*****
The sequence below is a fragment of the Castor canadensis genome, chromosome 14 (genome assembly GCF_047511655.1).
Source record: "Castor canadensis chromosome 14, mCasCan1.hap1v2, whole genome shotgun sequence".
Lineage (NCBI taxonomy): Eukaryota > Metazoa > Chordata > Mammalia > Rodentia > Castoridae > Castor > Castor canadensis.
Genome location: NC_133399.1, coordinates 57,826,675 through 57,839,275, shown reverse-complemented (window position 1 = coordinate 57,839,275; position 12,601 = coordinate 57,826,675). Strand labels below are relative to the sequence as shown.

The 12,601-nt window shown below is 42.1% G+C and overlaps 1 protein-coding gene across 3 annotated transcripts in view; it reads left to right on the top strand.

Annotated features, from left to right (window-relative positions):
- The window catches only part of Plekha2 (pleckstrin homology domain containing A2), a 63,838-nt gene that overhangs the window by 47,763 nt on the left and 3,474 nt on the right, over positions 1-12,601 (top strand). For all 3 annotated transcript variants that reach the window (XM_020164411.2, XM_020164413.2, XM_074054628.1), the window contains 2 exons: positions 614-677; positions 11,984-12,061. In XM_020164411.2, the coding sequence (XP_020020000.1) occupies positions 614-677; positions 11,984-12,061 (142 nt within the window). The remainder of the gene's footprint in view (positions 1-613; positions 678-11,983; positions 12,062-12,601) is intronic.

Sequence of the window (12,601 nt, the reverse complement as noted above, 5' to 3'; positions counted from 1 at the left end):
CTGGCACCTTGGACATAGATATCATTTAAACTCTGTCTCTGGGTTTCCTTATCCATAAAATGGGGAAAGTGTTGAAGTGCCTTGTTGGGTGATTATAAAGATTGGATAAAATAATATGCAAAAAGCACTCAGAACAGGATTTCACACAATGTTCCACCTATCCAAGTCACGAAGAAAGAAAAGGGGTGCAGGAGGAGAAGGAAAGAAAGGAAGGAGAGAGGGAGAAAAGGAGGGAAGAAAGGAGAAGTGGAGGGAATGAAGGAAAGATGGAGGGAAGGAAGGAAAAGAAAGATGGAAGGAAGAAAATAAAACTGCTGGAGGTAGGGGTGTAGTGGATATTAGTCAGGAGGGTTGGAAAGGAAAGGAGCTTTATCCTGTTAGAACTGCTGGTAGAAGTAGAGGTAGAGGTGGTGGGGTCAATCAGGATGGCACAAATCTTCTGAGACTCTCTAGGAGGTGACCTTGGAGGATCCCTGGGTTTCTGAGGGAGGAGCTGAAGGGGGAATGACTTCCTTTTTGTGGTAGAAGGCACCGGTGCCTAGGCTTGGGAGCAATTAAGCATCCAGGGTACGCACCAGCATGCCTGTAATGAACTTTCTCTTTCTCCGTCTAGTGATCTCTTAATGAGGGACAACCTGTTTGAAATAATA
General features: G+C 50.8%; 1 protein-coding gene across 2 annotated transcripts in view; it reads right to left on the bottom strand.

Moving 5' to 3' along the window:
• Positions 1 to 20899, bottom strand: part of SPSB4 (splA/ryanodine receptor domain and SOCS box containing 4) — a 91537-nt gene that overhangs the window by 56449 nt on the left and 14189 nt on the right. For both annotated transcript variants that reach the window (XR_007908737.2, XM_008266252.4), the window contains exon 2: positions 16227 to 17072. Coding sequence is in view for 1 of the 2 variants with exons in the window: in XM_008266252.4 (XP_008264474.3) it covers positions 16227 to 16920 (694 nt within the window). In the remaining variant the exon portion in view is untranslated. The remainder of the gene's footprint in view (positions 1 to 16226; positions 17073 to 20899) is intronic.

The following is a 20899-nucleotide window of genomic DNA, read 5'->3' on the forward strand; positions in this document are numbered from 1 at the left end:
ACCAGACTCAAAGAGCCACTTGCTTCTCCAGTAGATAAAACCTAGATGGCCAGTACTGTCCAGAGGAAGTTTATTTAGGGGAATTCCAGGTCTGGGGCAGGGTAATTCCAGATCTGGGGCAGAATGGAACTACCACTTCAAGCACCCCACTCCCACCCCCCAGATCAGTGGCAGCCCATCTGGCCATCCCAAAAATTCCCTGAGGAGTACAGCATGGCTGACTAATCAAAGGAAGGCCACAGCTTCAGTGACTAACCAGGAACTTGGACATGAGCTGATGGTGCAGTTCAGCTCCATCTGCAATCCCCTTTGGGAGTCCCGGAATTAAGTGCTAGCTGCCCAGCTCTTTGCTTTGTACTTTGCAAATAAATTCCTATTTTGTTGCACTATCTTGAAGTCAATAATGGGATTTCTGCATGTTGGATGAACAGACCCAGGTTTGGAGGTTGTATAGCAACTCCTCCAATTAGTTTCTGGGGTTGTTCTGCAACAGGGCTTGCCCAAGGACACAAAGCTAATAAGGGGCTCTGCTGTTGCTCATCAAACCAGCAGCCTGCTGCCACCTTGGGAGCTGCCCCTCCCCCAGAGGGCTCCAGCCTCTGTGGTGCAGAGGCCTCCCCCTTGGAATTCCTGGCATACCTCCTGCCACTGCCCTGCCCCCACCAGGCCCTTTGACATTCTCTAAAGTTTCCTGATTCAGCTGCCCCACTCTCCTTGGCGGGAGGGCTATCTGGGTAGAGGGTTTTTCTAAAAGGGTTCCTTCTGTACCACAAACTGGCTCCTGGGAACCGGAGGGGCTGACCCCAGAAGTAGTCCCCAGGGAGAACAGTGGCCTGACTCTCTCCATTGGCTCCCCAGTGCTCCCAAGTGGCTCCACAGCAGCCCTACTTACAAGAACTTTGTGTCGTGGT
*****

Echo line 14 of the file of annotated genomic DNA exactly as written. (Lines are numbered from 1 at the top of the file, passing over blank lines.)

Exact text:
ACCAGACTCAAAGAGCCACTTGCTTCTCCAGTAGATAAAACCTAGATGGCCAGTACTGTCCAGAGGAAGTTTATTTAGGGGAATTCCAGGTCTGGGGCAGGGTAATTCCAGATCTGGGGCAGAATGGAACTACCACTTCAAGCACCCCACTCCCACCCCCCAGATCAGTGGCAGCCCATCTGGCCATCCCAAAAATTCCCTGAGGAGTACAGCATGGCTGACTAATCAAAGGAAGGCCACAGCTTCAGTGACTAACCAGGAACTTGGACATGAGCTGATGGTGCAGTTCAGCTCCATCTGCAATCCCCTTTGGGAGTCCCGGAATTAAGTGCTAGCTGCCCAGCTCTTTGCTTTGTACTTTGCAAATAAATTCCTATTTTGTTGCACTATCTTGAAGTCAATAATGGGATTTCTGCATGTTGGATGAACAGACCCAGGTTTGGAGGTTGTATAGCAACTCCTCCAATTAGTTTCTGGGGTTGTTCTGCAACAGGGCTTGCCCAAGGACACAAAGCTAATAAGGGGCTCTGCTGTTGCTCATCAAACCAGCAGCCTGCTGCCACCTTGGGAGCTGCCCCTCCCCCAGAGGGCTCCAGCCTCTGTGGTGCAGAGGCCTCCCCCTTGGAATTCCTGGCATACCTCCTGCCACTGCCCTGCCCCCACCAGGCCCTTTGACATTCTCTAAAGTTTCCTGATTCAGCTGCCCCACTCTCCTTGGCGGGAGGGCTATCTGGGTAGAGGGTTTTTCTAAAAGGGTTCCTTCTGTACCACAAACTGGCTCCTGGGAACCGGAGGGGCTGACCCCAGAAGTAGTCCCCAGGGAGAACAGTGGCCTGACTCTCTCCATTGGCTCCCCAGTGCTCCCAAGTGGCTCCACAGCAGCCCTACTTACAAGAACTTTGTGTCGTGGT